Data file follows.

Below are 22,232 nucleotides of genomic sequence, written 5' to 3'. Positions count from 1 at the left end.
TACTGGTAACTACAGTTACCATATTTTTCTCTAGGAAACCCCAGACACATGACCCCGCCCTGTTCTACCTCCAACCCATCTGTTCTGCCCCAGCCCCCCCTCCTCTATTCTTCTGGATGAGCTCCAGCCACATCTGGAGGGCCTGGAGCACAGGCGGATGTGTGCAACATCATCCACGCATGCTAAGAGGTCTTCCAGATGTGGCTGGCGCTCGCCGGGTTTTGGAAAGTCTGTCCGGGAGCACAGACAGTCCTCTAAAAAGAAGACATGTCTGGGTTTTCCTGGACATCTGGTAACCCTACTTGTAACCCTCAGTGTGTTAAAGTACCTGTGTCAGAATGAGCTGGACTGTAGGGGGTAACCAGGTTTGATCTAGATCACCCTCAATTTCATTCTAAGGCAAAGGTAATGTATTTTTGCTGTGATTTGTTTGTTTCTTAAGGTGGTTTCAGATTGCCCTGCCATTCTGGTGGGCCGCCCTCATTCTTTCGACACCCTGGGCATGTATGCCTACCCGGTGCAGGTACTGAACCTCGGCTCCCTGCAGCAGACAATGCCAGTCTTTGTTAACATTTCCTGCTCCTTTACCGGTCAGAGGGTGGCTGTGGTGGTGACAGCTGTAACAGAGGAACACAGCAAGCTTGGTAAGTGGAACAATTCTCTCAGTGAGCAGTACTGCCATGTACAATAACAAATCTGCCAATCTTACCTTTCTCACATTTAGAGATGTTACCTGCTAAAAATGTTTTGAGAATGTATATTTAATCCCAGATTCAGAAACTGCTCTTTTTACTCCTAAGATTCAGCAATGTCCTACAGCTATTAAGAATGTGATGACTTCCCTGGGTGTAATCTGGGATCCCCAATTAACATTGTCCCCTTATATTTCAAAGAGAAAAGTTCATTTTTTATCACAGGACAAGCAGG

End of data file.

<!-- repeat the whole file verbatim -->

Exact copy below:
Below are 22,232 nucleotides of genomic sequence, written 5' to 3'. Positions count from 1 at the left end.
TACTGGTAACTACAGTTACCATATTTTTCTCTAGGAAACCCCAGACACATGACCCCGCCCTGTTCTACCTCCAACCCATCTGTTCTGCCCCAGCCCCCCCTCCTCTATTCTTCTGGATGAGCTCCAGCCACATCTGGAGGGCCTGGAGCACAGGCGGATGTGTGCAACATCATCCACGCATGCTAAGAGGTCTTCCAGATGTGGCTGGCGCTCGCCGGGTTTTGGAAAGTCTGTCCGGGAGCACAGACAGTCCTCTAAAAAGAAGACATGTCTGGGTTTTCCTGGACATCTGGTAACCCTACTTGTAACCCTCAGTGTGTTAAAGTACCTGTGTCAGAATGAGCTGGACTGTAGGGGGTAACCAGGTTTGATCTAGATCACCCTCAATTTCATTCTAAGGCAAAGGTAATGTATTTTTGCTGTGATTTGTTTGTTTCTTAAGGTGGTTTCAGATTGCCCTGCCATTCTGGTGGGCCGCCCTCATTCTTTCGACACCCTGGGCATGTATGCCTACCCGGTGCAGGTACTGAACCTCGGCTCCCTGCAGCAGACAATGCCAGTCTTTGTTAACATTTCCTGCTCCTTTACCGGTCAGAGGGTGGCTGTGGTGGTGACAGCTGTAACAGAGGAACACAGCAAGCTTGGTAAGTGGAACAATTCTCTCAGTGAGCAGTACTGCCATGTACAATAACAAATCTGCCAATCTTACCTTTCTCACATTTAGAGATGTTACCTGCTAAAAATGTTTTGAGAATGTATATTTAATCCCAGATTCAGAAACTGCTCTTTTTACTCCTAAGATTCAGCAATGTCCTACAGCTATTAAGAATGTGATGACTTCCCTGGGTGTAATCTGGGATCCCCAATTAACATTGTCCCCTTATATTTCAAAGAGAAAAGTTCATTTTTTATCACAGGACAAGCAGG